consisting of eight louvers where replaced by shorter vents con-
taining only four louvers.
The measurement devices employed during the tests were: 34
T-type thermocouples with an accuracy of 1 K; 26 T-type ther- The most relevant results of the eight tests used to validate the
mocouples with an accuracy of 0.5 K; 15 K-type thermocouples numerical model are presented in Table 3.
with an accuracy of 1.5 K; 3 one-directional hot wire anemome-
ters with an accuracy of 0.015 m/s; 2 omni-directional hot wire 4. Mathematical model
anemometers with a reading accuracy of 3%; and an infrared
thermographic camera. The location of the thermocouples was the The natural convection of air inside the described transformer
following: 38 were on the external surface of one of the trans- substations can be studied by solving the governing differential
formers: lid, casing, fins and base (Fig. 2a); 5 registered the air equations restricted to the boundary conditions inside the flow
temperature over the lid and between the fins of the transformer; 4 domain.
recorded the external ambient temperature; 6 were on the external
and internal surfaces of the walls of the enclosure (Fig. 2b); 2 4.1. Flow domain
measured the internal oil temperature at the upper part of the
transformers; and 20 were on the external surfaces of the LV and The computational flow domain consists mainly of the air inside
MV switchboards. One omni-directional and one one-directional one half of the substation, delimited by the internal surfaces of the
anemometer both were placed inside the substation, over one of walls of the enclosure, the external surfaces of the inner compo-
the transformers (Fig. 2c), the other omni-directional and one one- nents (the transformer, the LV boards and the MV cubicles) and the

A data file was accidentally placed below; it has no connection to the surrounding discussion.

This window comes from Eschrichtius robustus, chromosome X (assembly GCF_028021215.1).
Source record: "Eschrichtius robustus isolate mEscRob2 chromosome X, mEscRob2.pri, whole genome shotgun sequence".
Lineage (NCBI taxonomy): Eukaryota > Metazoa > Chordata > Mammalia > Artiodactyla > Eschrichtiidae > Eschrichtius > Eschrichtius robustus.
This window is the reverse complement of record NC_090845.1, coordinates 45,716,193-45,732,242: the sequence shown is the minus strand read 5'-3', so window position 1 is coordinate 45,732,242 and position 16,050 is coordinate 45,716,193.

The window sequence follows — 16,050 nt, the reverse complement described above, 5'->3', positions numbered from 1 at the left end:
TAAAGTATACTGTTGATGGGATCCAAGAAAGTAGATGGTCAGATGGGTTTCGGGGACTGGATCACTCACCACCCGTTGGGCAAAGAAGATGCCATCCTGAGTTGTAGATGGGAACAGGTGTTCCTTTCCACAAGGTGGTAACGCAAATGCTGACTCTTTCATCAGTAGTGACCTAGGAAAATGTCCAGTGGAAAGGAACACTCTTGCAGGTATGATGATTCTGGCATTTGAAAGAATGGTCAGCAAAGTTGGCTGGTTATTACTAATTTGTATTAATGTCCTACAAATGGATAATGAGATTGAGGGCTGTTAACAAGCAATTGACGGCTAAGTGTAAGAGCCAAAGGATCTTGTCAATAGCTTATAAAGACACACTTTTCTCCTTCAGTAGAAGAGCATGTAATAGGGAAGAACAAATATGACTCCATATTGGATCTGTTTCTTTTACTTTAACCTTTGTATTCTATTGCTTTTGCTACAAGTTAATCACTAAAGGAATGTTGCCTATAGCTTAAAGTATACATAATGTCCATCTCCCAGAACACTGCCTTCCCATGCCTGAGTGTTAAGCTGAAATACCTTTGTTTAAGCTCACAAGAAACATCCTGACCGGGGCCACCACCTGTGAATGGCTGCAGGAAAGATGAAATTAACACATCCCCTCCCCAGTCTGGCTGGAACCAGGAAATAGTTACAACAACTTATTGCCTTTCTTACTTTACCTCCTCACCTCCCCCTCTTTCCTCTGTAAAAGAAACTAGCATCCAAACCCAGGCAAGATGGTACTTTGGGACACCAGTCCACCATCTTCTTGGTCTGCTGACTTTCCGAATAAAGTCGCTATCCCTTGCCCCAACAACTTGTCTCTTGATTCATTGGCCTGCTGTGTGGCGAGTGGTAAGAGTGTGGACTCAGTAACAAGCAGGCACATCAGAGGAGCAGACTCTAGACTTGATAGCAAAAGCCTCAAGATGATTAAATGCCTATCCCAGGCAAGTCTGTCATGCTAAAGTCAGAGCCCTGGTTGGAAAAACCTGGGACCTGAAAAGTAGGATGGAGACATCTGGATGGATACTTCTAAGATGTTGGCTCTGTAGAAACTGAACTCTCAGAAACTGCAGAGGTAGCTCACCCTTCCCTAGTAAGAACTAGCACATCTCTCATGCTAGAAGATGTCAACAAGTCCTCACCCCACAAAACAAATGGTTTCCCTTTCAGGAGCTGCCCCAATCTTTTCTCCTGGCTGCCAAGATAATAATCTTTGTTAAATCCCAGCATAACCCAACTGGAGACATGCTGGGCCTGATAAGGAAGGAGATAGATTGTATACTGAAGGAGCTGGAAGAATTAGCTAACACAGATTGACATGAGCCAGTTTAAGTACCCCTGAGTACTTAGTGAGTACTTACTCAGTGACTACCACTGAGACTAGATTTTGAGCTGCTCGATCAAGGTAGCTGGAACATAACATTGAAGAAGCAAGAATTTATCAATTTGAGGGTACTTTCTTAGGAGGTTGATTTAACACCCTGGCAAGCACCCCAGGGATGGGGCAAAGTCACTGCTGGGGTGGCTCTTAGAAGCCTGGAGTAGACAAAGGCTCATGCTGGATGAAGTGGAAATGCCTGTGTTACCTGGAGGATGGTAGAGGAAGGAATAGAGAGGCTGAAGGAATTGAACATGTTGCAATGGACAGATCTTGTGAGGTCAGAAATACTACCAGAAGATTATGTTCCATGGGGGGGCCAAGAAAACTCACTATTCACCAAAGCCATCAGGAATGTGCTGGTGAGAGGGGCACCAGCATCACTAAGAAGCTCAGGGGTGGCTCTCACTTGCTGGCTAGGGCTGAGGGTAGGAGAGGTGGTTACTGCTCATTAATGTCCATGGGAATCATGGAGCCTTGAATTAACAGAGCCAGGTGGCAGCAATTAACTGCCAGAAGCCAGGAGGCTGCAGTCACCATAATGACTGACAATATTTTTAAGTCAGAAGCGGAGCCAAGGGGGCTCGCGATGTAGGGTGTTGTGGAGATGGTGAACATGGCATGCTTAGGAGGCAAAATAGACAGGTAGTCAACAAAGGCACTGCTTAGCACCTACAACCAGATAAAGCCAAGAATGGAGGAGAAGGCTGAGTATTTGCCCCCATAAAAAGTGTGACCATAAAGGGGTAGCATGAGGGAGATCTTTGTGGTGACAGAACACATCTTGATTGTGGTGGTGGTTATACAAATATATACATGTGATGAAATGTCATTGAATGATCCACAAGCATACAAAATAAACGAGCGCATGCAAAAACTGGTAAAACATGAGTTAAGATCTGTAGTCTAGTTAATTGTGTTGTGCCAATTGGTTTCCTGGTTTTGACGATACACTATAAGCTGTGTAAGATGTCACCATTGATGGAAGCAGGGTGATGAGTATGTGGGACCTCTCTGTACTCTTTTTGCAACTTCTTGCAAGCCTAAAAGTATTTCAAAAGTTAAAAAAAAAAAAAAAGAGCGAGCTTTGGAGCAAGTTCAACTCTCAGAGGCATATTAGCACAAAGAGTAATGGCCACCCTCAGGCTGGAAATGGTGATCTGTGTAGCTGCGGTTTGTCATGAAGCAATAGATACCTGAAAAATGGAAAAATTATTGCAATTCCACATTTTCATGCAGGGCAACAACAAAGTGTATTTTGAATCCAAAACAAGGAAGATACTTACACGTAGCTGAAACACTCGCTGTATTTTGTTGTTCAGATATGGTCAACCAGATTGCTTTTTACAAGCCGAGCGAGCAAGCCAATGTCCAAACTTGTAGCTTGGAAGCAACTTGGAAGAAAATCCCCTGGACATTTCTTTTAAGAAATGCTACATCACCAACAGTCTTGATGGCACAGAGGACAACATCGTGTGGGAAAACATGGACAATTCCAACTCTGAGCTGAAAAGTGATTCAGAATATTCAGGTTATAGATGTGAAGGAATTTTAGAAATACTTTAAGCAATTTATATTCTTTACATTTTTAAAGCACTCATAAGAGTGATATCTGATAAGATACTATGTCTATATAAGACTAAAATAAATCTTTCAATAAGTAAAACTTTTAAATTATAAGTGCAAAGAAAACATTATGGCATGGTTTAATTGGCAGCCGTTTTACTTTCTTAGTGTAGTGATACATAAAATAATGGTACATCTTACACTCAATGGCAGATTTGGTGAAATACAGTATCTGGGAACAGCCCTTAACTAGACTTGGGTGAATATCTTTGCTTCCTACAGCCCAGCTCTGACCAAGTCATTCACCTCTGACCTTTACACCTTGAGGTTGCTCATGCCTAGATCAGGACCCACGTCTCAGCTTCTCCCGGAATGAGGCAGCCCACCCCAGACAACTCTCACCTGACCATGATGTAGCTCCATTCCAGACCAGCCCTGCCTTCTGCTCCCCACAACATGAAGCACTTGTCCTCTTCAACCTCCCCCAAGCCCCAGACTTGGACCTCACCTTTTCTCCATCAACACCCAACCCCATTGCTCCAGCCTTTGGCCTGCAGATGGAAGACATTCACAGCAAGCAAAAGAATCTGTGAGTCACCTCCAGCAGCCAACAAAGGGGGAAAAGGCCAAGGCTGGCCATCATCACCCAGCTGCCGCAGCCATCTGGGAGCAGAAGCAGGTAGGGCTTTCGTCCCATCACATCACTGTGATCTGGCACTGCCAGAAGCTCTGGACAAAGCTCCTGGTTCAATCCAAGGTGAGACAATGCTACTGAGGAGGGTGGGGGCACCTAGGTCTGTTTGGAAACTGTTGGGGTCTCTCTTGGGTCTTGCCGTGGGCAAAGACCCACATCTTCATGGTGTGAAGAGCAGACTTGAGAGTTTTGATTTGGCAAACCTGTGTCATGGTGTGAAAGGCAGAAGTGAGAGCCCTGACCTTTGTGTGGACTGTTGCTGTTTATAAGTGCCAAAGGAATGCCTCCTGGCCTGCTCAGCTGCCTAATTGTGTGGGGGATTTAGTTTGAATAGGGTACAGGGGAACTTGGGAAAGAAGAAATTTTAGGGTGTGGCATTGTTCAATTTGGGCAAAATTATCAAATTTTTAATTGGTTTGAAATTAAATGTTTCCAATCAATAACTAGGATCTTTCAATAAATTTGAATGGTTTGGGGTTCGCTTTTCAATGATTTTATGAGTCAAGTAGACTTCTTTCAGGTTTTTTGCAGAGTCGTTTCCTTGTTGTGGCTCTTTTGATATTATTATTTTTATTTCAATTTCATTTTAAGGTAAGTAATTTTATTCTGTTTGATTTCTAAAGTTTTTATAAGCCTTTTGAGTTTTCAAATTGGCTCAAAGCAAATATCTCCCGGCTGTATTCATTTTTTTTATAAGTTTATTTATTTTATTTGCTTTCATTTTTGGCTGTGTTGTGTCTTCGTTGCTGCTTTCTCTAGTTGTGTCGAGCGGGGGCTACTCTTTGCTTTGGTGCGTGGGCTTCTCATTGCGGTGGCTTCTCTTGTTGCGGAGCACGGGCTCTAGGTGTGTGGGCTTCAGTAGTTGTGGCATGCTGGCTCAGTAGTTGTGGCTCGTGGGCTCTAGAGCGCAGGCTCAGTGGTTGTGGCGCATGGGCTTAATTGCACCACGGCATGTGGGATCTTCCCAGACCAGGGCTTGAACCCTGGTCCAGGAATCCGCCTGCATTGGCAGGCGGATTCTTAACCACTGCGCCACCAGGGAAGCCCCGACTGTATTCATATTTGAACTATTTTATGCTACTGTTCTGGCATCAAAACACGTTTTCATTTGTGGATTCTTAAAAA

directional anemometer were placed at the outlet external grilles symmetry plane. Fig. 3 represents the flow domain of substations
(Fig. 2d), and the remaining one-directional anemometer at the TS01 and TS02, with the external limits and the main components
inlet ventilation external grilles. identified. The flow domain has been extended outside the venti-
The temperatures were recorded during the whole heating test lation grilles in order to include a small portion of the ambient air
with a sample frequency of 1, 3 or 5 min, depending on the case. where the corresponding boundary conditions of pressure and
The velocities were only recorded at the end of the heating test temperature are imposed.
with a sample frequency of 1 s. An infrared camera was used to The main simplification adopted in defining the flow domain
photograph the temperature distributions on the external surfaces has been to consider only one half of the substation, assuming
of the walls of the enclosure when the steady state of the heating a geometrical symmetry with respect to a vertical plane that cuts
test was reached. The total power losses of the transformers and the the substation width wise. To implement this simplification in the
LV boards were checked at intervals of 20 min. computational domain of both substations, the personnel access
The maximum uncertainties of the variables measured have metallic door and its ladder have been eliminated and the MV
been estimated based on a Student-t distribution with a confidence boards have been centred. Moreover, in substation TS02, the posi-
interval of 95% [13], obtaining the following values: 4% in the tion of the inlet protruding vents (9 in Fig. 1) has been assumed to
power measurements; 0.8 K in the ambient temperature; 1.6 K be symmetric as well. These simplifications can be checked by
in the measurements of the rest of the temperature rises over the comparing Figs. 1 and 3. The external boundary conditions on the
ambient temperature and 0.15 m/s in the velocity measurements. walls of the enclosure have also been assumed to be symmetric, as
the results of the experimental tests have confirmed.
A high quality hexahedral mesh was used in the discretization of
Table 1 both computational domains. The number of cells is of the order of
Main characteristics of the experimental tests.
31 106. The resolution of the mesh is higher in two zones of the
Test name Ventilation condition % of transformer domain where it is required in order to obtain more reliable results:
power losses in the zone surrounding the transformer (Fig. 4), especially